Much to our excitement, this week’s Vox Tablet interview with Amos Oz is the podcast’s 400th episode. Vox Tablet was started as The Nextbook Podcast, and was created by Blake Eskin and Curtis Fox in 2005, back when Tablet Magazine was Nextbook.org. Sara Ivry came on as host in 2006, a few months after Julie Subrin became the producer.
Since then, the podcast has featured conversations with writers, scholars, musicians, food afficiandos, retired heads of state, judges, rabbis, tour guides, journalists, poets, and more, along with reported pieces offering slices of Jewish life from across the United States and around the world.
In honor of this milestone, Ivry and Subrin have put together a list of some of their favorite episodes:
Aunt Linda’s a Singer: Memoirist and performer Janice Erlbaum tells a funny, poignant story about family dysfunction at a cousin’s wedding.
Madeline Albright’s War Years: The former secretary of state leaves behind diplomacy to have a frank discussion of her childhood, how she came to learn her family was Jewish, and what happened to her Czech relatives.
Deli Blues: A dispatch from Greenville, Mississippi, where a congregation that can barely gather minyan has been holding an annual deli-lunch fundraiser for nearly 130 years.
Funny Girls: Comedian Cory Kahaney’s “J.A.P. Show” celebrated American Jewish female comedians who came before her. Kahaney discusses (and we hear archival bits!) the legacy and sly humor of Jean Carroll, Totie Fields, and others.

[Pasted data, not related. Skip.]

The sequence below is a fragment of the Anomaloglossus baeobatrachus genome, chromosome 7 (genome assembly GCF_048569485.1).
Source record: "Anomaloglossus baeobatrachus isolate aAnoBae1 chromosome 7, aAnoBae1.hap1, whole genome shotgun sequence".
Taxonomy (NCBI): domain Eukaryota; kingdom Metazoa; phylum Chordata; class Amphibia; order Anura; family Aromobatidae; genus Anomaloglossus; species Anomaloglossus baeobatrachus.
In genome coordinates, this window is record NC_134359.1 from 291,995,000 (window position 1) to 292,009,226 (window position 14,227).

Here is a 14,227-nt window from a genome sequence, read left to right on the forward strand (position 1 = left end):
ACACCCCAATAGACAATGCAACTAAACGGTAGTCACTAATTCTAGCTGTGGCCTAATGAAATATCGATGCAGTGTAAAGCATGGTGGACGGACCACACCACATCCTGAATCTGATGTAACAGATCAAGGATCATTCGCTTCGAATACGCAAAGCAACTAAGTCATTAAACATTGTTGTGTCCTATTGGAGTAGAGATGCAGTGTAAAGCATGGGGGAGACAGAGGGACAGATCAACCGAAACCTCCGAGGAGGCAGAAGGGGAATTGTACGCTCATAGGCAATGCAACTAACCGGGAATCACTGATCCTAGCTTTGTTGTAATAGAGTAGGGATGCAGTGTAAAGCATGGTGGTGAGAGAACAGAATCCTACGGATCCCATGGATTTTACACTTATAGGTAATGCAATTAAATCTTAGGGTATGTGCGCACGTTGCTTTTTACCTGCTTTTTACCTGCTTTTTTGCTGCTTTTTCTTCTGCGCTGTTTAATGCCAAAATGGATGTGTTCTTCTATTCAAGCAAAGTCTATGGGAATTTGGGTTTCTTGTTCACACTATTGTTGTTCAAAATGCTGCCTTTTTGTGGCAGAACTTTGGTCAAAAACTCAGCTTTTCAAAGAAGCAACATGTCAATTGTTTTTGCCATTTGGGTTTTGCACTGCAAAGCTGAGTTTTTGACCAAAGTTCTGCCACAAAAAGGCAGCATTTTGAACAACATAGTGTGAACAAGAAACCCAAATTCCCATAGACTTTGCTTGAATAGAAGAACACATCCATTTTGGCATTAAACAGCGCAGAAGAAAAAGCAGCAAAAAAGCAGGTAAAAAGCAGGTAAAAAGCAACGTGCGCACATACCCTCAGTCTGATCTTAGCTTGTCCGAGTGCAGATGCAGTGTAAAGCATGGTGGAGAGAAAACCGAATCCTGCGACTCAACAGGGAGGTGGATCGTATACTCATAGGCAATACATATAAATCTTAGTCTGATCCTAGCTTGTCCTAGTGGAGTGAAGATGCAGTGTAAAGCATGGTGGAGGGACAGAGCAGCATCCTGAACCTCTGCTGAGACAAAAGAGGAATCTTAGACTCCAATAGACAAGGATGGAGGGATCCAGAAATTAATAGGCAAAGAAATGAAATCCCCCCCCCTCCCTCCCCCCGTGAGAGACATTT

Paper Chase: Sara Ivry speaks with YIVO’s Jonathan Brent about Yiddish writer Chaim Grade, whom Brent says is to Vilna as William Faulkner is to the American South.
The Solipsist: Man Booker winner Howard Jacobson is warm, funny, and whip-smart in discussing Kalooki Nights, a dark novel about a British Jew conflicted about his identity. Plus he reads an excerpt so very well.
Blessed Bluegrass: A profile of the wonderfully talented but little known Orthodox bluegrass singer Jerry Wicentowski, by Jon Kalish.
Remembrance Day: How are Rwandas to memorialize the genocide that took place in 1994 that left nearly a million Tutsis and sympathetic Hutus dead? Gregory Warner finds out how Holocaust remembrance helped in the process.
Wonderstruck: Musician Basya Schechter sings, and talks with humor and honesty about what led her to music, and to the poetry of Rabbi Abraham Joshua Heschel.
Her Body, Her Self: Poet Joy Ladin speaks about her decision to undergo gender reassignment and how such a move forced her to confront the Jewish community and her notion of god.
What was your favorite episode of Vox Tablet? Let us know in the comments section.